Tax Update – April 2024


Finalisation of Measures for Small Businesses

In our October 2023 update, we addressed the Government’s proposal of a modified version of the Instant Asset Write Off and the Small Business Energy Incentive. These measures have been delayed in Parliament due to last minute amendments to the Instant Asset Write Off, although we are hopeful that they’ll be passed in time to apply to the 2024 financial year. 

Instant Asset Write Off

As a consolation for the Temporary Full Expensing measure which ended on 30 June 2023, a modified version of the Instant Asset Write Off (“IAWO”) for the 2023-24 financial year was announced in the 2023 Federal Budget, allowing small businesses to claim an IAWO for assets costing up to $20,000.

However, the following favourable amendments have since been proposed:

  • Increase in the IAWO threshold to $30,000.
  • IAWO now available to businesses with an aggregated turnover of up to $50 million (up from $10 million).

While these rules are yet to be legislated, if you’re a small business with aggregated turnover of less than $50 million and acquired depreciating assets between 1 July 2023 – 30 June 2024 for $30,000 or less, you may be able to benefit from instantly writing off the cost of the asset to reduce your tax bill.

Small Business Energy Incentive

Small businesses may be able to claim a bonus 20% tax deduction on the cost of depreciating assets or improvements which support electrification or more efficient energy use.

If you are running a small business and have invested in (or are considering investing in) assets that improve the energy efficiency of your operations between 1 July 2023 – 30 June 2024, this incentive may be relevant for you.

Further information on the eligibility criteria can be found in our October 2023 update.


Victorian Property Tax Updates

As most property owners would be aware, the Victorian government has targeted properties as a source of revenue, with significant increases to Land Tax and the expansion of the Vacant Residential Land Tax (“VRLT”), as well as the introduction of other various measures in the property space.  

Vacant Residential Land Tax – No Update on Holiday Home Exemption

As discussed in our October 2023 newsletter, Vacant Residential Land Tax (“VRLT”) is to be expanded to all Victorian residential properties from 1 January 2025. This means that if you own a residential property in Victoria that is vacant for more than 6 months from 1 January – 31 December 2024, you may be subject to an additional tax of 1% of the Capital Improved Value (“CIV”) of your property in 2025.

For a property valued at $1,000,000, this equates to an additional $10,000 in tax.

Additionally, the government subsequently announced that the VRLT rate will increase to 2% of the CIV in the second year of vacancy, and to 3% in each year after that.

There are various exemptions to VRLT, including an exemption for holiday homes that are used for more than 4 weeks of the year. However, the legislation was drafted such that the exemption doesn’t apply to holiday homes held in a trust or a company. Given the impact on family structures which hold genuine holiday homes within a trust, this has raised concerns.

As a result, there were murmurs towards the end of 2023 that the rules may be amended to extend the holiday home exemption to include properties already held in a trust. Unfortunately, no such announcements have been made, however we are hopeful that this may still yet happen before the commencement of the VRLT extension on 1 January 2025.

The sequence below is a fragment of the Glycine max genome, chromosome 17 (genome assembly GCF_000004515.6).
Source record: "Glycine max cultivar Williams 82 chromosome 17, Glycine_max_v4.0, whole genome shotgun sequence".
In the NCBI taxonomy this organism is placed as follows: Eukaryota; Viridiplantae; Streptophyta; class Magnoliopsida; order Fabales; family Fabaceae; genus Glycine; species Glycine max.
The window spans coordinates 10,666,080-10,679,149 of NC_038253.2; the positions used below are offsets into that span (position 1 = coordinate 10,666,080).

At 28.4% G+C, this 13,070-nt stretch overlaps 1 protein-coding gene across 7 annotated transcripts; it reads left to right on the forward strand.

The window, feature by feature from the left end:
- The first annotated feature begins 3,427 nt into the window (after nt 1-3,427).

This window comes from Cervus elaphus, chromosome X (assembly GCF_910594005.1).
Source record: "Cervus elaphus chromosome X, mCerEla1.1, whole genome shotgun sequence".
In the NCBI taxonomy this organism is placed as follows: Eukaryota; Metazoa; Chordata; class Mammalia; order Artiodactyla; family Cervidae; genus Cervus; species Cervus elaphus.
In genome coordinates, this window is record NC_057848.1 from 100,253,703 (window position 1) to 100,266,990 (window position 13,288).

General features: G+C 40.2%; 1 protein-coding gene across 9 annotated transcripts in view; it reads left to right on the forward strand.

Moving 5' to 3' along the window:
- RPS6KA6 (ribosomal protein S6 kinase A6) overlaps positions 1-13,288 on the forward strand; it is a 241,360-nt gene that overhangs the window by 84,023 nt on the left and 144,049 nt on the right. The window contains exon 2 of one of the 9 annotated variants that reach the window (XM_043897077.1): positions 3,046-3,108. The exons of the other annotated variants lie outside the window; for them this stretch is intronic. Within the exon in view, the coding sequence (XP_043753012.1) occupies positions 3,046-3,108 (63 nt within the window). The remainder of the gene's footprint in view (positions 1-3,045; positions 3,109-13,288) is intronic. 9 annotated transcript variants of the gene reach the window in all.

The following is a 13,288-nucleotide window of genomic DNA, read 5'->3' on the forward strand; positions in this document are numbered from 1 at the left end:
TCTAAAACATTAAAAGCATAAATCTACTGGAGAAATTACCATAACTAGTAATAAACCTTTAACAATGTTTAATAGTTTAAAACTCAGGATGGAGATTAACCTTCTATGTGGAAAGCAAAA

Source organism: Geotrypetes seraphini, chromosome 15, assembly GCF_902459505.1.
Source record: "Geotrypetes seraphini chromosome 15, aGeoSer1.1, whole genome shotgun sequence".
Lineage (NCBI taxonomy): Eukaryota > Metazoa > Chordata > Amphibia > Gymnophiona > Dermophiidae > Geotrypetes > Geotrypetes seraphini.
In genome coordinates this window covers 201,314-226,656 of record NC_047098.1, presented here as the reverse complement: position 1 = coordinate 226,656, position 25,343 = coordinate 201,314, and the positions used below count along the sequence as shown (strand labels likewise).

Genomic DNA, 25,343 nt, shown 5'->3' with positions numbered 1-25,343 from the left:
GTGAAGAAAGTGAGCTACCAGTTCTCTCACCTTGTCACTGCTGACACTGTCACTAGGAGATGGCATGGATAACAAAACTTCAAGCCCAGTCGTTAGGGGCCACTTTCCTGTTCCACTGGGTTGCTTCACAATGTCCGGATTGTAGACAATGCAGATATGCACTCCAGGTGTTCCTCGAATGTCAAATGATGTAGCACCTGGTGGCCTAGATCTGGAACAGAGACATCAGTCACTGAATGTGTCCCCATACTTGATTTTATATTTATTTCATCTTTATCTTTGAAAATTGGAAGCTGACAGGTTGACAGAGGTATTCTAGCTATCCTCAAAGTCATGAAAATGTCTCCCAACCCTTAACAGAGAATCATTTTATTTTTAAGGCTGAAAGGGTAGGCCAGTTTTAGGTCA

Stamp Duty to be Abolished on Commercial and Industrial Properties

As announced in last year’s Victorian State Budget, draft legislation has been released that would see stamp duty replaced with an annual Commercial & Industrial Property Tax (“CIPT”) on the sale of eligible commercial and industrial properties.

The key features of the proposal include:

  • From 1 July 2024, sales of land with a qualifying use will enter the scheme.
  • Broadly, at this point stamp duty will be payable on the land one final time by the purchaser. After 10 years from the date of entering the scheme (or sooner if the property is sold/subject to a dutiable transaction), the annual CIPT will begin to apply at a rate of 1% of the taxable land value.
  • The land must have a qualifying commercial or industrial use under the Australia Valuation Property Classification Code (“AVPCC”). This excludes owners of residential, primary production, community services, sport, heritage or cultural properties, which should not be affected by the change.
  • Should the land subsequently switch from a qualifying use to a non-qualifying use in the future, stamp duty may again become payable upon a dutiable transaction.
  • The CIPT is in addition to regular land tax. However, land that is exempt from land tax will also be exempt from CIPT.


While the change may improve cash flow and free up capital for acquisitions, it is worth considering the following:

  • The overall costs for purchasers with the intention of holding the property long-term may outweigh the initial benefit (especially while the SRO continues to inflate taxable land values).
  • The scheme should result in an income tax benefit, as rather than capitalising the stamp duty costs, businesses should be able to claim an income tax deduction for the annual CIPT.
  • If purchasing commercial property after 1 July 2024, it will be necessary to determine whether the land has already entered into the CIPT regime.


Other Property Tax Matters

  • As of 1 January 2024, vendors are no longer able to enter into a contract of sale of land that apportions any of the Land Tax liability, existing Windfall Gains Tax liability and/or CIPT (where the sale price is less than $10 million) to the purchaser on the statement of adjustments. This means that vendors will be liable for the full Land Tax amount regardless of when throughout the year they sell their property.
  • As of 1 January 2024, the absentee owner surcharge has increased from 2% to 4% of the taxable value of the land, on top of the increases to regular Land Tax. Owners of land in Victoria are absentee owners where broadly, they are a foreign resident that owns the property, or a foreign resident controls the entity that owns the property.
  • As announced in the 2023 Federal Budget, Treasury has released draft legislation containing concessions for build-to-rent (“BTR”) projects to encourage investment in the sector. The current proposal includes:
    • Increase in the capital works deduction rate from 2.5% to 4% per year.